Teaching Cursive Writing


I have had cursive writing as an academic goal for Vincent the last four years running. Four years! We first came to Waldorf when Vincent was in grade 3 which is normally when cursive is taught. I purchased the special fountain pens and extra refills for the lovely copywork I pictured us doing in our main lesson books. This did not happen in third grade. Fourth grade? No. Fifth Grade? No. Sixth grade? Hallelujah, YES!!

Over the years, I have tried many different approaches: workbooks, free printables, using my handwriting as a guide – nothing worked. Vincent has always struggled with coordination and flow in his physical movement, and I came to realize this correlated with issues related to handwriting. Knowing something cognitively, however, did not necessarily translate to how I was teaching. And if I am being honest here, I didn’t want to address it from a wholistic perspective. I just wanted him to write in script – damnit! – how hard was this??!!

A couple of things happened this year that helped me to change my thinking and I was (finally!) able to take a wholistic, long view. We started with form drawing in September (like we always do) but this year I was committed to it in a different way. We followed the forms in The Write Approach Book 1 – step by step, form by form, week by week. It was not easy. The flowing nature of the forms and the progression of the movements was all very hard for Vincent. I thought we were going to come to blows one day when I introduced this “wave” form. We struggled through a few lines over a couple of days and then put it away to rest.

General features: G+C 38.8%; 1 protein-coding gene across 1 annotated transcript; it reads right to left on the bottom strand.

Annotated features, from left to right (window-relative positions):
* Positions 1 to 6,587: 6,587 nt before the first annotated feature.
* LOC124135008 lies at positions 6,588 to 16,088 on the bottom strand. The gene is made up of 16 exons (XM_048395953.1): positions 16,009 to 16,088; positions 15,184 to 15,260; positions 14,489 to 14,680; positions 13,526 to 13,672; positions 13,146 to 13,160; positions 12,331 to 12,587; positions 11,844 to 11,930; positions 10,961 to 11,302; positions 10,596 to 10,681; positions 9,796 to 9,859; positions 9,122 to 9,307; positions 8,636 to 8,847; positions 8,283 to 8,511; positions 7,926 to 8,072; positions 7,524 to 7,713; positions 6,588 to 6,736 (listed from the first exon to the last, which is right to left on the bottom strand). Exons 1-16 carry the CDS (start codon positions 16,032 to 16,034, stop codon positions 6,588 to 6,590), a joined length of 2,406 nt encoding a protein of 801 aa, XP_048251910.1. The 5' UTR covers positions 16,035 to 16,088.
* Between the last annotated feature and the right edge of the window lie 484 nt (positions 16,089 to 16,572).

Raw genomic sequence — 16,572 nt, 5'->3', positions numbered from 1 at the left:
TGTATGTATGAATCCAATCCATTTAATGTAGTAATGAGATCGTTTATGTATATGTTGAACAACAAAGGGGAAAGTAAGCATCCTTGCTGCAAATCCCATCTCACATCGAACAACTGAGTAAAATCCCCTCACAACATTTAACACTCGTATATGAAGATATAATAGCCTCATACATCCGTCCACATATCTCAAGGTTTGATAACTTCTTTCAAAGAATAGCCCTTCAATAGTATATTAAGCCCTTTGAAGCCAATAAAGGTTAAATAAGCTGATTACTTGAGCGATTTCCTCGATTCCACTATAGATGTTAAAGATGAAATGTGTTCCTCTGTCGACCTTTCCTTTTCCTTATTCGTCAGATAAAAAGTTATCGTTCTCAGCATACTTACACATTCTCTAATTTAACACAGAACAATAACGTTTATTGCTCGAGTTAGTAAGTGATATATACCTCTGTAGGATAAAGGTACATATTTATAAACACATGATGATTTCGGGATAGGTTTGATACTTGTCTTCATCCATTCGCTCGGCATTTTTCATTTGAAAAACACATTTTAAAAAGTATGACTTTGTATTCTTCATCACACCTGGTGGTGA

In October, I attended a eurythmy workshop with Cynthia Hoven and also scheduled Vincent for 2 private curative eurythmy sessions. I have shared my personal love of eurythmy before in this space, but watching Vincent struggle profoundly with body geography, fluidity and space was about more than I could bear. I swear 90% of his energy and awareness is in his head – I have always known this – but I never made the connection that that doesn’t leave a whole lot left over for the rest of his body. Ms. Hoven gave us several practice sequences to address specific concerns. Four days a week we worked with copper rods, rice trays, jumping movements and walking exercises. In addition to this gross motor movement, we also kept practicing our written forms with The Write Approach.

By February, Vincent was much more at ease with the flow of the pen across the page and I thought we could just jump right into the letters. I had the expectation that he would be able to write a sentence in script. When I asked him to do this, he gave me a blank stare. He had absolutely no idea how to go from something typewritten to writing it on his own in cursive. So we backed up and started with book two of The Write Approach series. Here the letters are laid out very logically as to how and where they are formed on the page. Using these pink handwriting books in conjunction with the suggestion of gel pens in this great blog post, proved to be a winning combination.

We are continuing our eurythmy practice and daily cursive writing practice at least through the end of this year. I am so proud of Vincent for sticking with the program. I know he feels a huge sense of accomplishment every time he goes to write something in script – even if it is endless lists of cars and NCAA basketball teams!

**One thing I want to say about The Write Approach books: they are very difficult to use as workbooks. The tight binding and the spacing of the practice lines were a deal breaker for us. So I used the books more as a teacher’s manual and had Vincent copy the forms from the chalkboard onto big manila paper (12 x 18). When he proved proficient with a form he then copied them onto good white drawing paper (again 12 x 18). We used the handwriting books only when he moved onto book 2. His writing is still rather large, but otherwise fluid, straight and nicely spaced.

15 thoughts on “Teaching Cursive Writing